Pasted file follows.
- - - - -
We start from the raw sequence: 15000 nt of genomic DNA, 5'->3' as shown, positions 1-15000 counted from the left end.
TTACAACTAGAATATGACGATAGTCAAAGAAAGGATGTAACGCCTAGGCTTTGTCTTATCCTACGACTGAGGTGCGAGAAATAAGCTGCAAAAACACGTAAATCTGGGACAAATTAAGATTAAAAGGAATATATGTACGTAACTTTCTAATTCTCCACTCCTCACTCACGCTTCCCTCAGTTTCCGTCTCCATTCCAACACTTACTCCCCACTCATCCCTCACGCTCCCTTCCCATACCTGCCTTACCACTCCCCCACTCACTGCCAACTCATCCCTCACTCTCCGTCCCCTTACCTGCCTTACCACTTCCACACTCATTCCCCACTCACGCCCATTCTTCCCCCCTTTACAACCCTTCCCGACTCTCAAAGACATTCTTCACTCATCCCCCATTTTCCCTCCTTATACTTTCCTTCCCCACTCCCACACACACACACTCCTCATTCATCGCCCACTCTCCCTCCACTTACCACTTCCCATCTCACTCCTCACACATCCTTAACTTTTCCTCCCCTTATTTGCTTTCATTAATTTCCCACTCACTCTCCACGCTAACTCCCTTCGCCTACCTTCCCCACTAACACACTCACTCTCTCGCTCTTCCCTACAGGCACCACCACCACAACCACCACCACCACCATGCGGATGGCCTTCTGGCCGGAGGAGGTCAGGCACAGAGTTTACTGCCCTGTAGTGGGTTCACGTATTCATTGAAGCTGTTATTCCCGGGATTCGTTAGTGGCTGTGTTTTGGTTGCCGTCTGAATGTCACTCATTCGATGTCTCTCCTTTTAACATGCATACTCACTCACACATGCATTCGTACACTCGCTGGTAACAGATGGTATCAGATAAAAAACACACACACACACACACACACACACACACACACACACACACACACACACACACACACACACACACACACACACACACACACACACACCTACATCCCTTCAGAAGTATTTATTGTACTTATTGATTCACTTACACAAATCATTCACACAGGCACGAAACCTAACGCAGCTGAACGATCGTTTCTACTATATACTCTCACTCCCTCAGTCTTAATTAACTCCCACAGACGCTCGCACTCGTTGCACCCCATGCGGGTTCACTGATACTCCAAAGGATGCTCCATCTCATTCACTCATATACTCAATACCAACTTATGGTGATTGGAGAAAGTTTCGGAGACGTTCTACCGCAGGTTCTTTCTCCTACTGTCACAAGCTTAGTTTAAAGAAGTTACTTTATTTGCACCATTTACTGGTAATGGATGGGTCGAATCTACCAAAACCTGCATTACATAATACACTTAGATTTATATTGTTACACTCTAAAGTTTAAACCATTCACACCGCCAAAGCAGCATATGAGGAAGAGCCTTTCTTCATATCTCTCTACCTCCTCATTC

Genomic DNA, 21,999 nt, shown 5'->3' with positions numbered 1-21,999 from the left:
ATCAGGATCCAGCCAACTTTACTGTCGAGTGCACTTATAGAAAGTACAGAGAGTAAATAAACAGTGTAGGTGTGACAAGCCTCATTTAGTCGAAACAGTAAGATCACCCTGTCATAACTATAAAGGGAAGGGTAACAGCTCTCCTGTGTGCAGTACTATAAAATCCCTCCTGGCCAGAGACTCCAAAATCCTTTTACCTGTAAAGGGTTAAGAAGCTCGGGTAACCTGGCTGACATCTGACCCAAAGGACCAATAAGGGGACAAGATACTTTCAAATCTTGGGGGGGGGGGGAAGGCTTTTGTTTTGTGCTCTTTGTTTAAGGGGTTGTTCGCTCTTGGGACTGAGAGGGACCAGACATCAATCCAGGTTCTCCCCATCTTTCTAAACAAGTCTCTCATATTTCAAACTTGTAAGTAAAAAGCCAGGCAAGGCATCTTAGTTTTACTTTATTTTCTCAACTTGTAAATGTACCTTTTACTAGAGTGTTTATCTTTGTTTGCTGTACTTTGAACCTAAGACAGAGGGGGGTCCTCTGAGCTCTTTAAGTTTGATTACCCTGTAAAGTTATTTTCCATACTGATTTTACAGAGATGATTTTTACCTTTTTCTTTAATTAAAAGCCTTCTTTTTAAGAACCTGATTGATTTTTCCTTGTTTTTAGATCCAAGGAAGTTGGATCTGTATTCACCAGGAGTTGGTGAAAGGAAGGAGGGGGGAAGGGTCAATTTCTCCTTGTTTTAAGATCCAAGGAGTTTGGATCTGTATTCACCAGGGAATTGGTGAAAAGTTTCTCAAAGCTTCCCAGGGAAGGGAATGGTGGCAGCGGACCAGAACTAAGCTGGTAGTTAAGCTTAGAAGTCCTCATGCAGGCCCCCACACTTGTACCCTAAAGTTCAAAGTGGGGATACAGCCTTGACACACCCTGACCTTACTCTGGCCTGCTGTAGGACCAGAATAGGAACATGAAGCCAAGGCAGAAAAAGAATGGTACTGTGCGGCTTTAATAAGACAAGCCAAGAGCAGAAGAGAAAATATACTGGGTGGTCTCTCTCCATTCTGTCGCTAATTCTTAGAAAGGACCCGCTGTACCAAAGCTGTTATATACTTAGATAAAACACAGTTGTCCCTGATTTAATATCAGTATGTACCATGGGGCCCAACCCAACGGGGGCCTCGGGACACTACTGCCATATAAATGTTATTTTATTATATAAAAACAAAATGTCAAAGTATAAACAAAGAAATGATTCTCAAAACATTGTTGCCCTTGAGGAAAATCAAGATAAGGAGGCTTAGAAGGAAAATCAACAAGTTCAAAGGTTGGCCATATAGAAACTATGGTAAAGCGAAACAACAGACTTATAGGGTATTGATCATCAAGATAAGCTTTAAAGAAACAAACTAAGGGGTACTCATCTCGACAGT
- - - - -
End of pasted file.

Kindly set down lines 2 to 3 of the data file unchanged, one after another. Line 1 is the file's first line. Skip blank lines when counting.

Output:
TTACAACTAGAATATGACGATAGTCAAAGAAAGGATGTAACGCCTAGGCTTTGTCTTATCCTACGACTGAGGTGCGAGAAATAAGCTGCAAAAACACGTAAATCTGGGACAAATTAAGATTAAAAGGAATATATGTACGTAACTTTCTAATTCTCCACTCCTCACTCACGCTTCCCTCAGTTTCCGTCTCCATTCCAACACTTACTCCCCACTCATCCCTCACGCTCCCTTCCCATACCTGCCTTACCACTCCCCCACTCACTGCCAACTCATCCCTCACTCTCCGTCCCCTTACCTGCCTTACCACTTCCACACTCATTCCCCACTCACGCCCATTCTTCCCCCCTTTACAACCCTTCCCGACTCTCAAAGACATTCTTCACTCATCCCCCATTTTCCCTCCTTATACTTTCCTTCCCCACTCCCACACACACACACTCCTCATTCATCGCCCACTCTCCCTCCACTTACCACTTCCCATCTCACTCCTCACACATCCTTAACTTTTCCTCCCCTTATTTGCTTTCATTAATTTCCCACTCACTCTCCACGCTAACTCCCTTCGCCTACCTTCCCCACTAACACACTCACTCTCTCGCTCTTCCCTACAGGCACCACCACCACAACCACCACCACCACCATGCGGATGGCCTTCTGGCCGGAGGAGGTCAGGCACAGAGTTTACTGCCCTGTAGTGGGTTCACGTATTCATTGAAGCTGTTATTCCCGGGATTCGTTAGTGGCTGTGTTTTGGTTGCCGTCTGAATGTCACTCATTCGATGTCTCTCCTTTTAACATGCATACTCACTCACACATGCATTCGTACACTCGCTGGTAACAGATGGTATCAGATAAAAAACACACACACACACACACACACACACACACACACACACACACACACACACACACACACACACACACACACACACACACACACACACACCTACATCCCTTCAGAAGTATTTATTGTACTTATTGATTCACTTACACAAATCATTCACACAGGCACGAAACCTAACGCAGCTGAACGATCGTTTCTACTATATACTCTCACTCCCTCAGTCTTAATTAACTCCCACAGACGCTCGCACTCGTTGCACCCCATGCGGGTTCACTGATACTCCAAAGGATGCTCCATCTCATTCACTCATATACTCAATACCAACTTATGGTGATTGGAGAAAGTTTCGGAGACGTTCTACCGCAGGTTCTTTCTCCTACTGTCACAAGCTTAGTTTAAAGAAGTTACTTTATTTGCACCATTTACTGGTAATGGATGGGTCGAATCTACCAAAACCTGCATTACATAATACACTTAGATTTATATTGTTACACTCTAAAGTTTAAACCATTCACACCGCCAAAGCAGCATATGAGGAAGAGCCTTTCTTCATATCTCTCTACCTCCTCATTC

Genomic DNA, 21,999 nt, shown 5'->3' with positions numbered 1-21,999 from the left: